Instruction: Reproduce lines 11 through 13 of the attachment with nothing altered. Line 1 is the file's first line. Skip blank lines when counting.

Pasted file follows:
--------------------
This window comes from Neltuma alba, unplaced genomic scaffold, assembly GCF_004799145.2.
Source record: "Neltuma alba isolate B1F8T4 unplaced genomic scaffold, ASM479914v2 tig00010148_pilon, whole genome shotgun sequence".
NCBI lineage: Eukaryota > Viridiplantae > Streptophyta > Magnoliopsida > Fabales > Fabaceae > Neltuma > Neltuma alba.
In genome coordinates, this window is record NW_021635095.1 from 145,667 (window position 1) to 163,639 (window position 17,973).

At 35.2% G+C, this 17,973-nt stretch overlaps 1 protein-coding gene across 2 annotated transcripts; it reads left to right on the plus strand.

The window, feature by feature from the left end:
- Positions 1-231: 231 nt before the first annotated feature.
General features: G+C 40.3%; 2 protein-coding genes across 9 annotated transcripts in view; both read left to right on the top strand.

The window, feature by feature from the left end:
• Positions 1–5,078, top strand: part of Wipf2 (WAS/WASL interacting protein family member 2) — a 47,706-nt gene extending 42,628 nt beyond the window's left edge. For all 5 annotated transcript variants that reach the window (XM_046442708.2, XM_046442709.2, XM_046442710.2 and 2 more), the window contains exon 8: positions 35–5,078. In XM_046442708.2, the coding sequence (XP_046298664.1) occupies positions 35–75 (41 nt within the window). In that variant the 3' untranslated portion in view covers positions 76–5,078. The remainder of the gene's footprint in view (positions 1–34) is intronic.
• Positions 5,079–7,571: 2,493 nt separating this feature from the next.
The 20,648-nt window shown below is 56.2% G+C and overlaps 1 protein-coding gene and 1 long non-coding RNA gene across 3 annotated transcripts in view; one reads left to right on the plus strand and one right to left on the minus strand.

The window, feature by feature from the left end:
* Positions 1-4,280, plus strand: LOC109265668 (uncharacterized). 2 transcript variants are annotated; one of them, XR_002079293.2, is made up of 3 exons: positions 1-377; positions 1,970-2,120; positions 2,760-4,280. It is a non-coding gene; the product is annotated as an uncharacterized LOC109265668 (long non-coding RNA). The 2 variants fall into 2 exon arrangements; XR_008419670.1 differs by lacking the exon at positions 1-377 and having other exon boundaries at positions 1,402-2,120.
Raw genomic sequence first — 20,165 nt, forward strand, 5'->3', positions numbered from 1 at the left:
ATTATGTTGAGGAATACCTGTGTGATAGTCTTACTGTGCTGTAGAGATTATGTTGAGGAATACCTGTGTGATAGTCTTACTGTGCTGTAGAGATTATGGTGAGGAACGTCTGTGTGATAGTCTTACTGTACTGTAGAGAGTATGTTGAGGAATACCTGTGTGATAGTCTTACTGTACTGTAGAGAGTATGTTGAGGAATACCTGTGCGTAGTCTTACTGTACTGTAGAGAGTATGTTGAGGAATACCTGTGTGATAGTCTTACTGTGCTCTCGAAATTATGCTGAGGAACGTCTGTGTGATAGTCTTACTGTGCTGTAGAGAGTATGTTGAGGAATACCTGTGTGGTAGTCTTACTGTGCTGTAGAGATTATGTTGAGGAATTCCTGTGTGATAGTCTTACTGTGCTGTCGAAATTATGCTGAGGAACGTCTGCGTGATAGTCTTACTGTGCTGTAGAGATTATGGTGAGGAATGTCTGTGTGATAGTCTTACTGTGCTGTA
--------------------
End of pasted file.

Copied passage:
• Positions 5,079–7,571: 2,493 nt separating this feature from the next.
The 20,648-nt window shown below is 56.2% G+C and overlaps 1 protein-coding gene and 1 long non-coding RNA gene across 3 annotated transcripts in view; one reads left to right on the plus strand and one right to left on the minus strand.

The window, feature by feature from the left end: